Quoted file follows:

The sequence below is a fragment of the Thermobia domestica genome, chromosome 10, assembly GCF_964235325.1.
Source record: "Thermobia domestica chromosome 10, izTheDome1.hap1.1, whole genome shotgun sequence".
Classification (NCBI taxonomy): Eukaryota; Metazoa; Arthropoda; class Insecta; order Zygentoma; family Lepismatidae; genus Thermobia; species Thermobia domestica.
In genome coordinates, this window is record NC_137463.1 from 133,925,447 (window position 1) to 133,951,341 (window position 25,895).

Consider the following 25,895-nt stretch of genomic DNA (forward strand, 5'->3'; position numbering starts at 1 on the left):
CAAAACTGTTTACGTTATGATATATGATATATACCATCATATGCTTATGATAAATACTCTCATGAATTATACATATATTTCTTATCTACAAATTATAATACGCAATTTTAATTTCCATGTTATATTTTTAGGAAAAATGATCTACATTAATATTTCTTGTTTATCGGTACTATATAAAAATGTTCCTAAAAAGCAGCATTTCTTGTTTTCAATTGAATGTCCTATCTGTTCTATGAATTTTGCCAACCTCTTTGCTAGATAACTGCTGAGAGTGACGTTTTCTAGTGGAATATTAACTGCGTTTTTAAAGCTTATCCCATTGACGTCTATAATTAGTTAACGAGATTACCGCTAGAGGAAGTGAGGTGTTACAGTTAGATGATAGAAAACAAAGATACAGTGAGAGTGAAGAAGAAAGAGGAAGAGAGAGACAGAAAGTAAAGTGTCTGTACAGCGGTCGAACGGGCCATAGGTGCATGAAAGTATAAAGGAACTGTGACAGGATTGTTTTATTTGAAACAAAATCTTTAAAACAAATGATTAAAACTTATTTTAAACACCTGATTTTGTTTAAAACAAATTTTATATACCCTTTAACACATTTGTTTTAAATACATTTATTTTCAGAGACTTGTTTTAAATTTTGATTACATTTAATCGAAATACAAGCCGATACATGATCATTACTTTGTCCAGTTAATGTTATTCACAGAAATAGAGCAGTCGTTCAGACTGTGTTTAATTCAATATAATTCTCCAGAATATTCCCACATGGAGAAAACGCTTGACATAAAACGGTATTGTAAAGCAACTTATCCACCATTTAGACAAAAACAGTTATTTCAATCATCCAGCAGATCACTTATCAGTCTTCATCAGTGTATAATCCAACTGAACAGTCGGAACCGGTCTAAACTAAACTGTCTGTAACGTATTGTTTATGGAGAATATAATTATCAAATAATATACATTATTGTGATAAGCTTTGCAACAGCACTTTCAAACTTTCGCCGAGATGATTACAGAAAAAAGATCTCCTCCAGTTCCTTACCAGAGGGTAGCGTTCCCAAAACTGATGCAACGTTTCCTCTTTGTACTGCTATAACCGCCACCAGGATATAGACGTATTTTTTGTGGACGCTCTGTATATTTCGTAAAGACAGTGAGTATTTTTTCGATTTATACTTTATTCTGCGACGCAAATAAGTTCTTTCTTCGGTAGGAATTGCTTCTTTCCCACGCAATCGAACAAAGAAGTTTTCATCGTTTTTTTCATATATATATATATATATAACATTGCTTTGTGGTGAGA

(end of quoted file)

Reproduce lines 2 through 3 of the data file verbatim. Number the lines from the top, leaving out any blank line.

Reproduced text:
Source record: "Thermobia domestica chromosome 10, izTheDome1.hap1.1, whole genome shotgun sequence".
Classification (NCBI taxonomy): Eukaryota; Metazoa; Arthropoda; class Insecta; order Zygentoma; family Lepismatidae; genus Thermobia; species Thermobia domestica.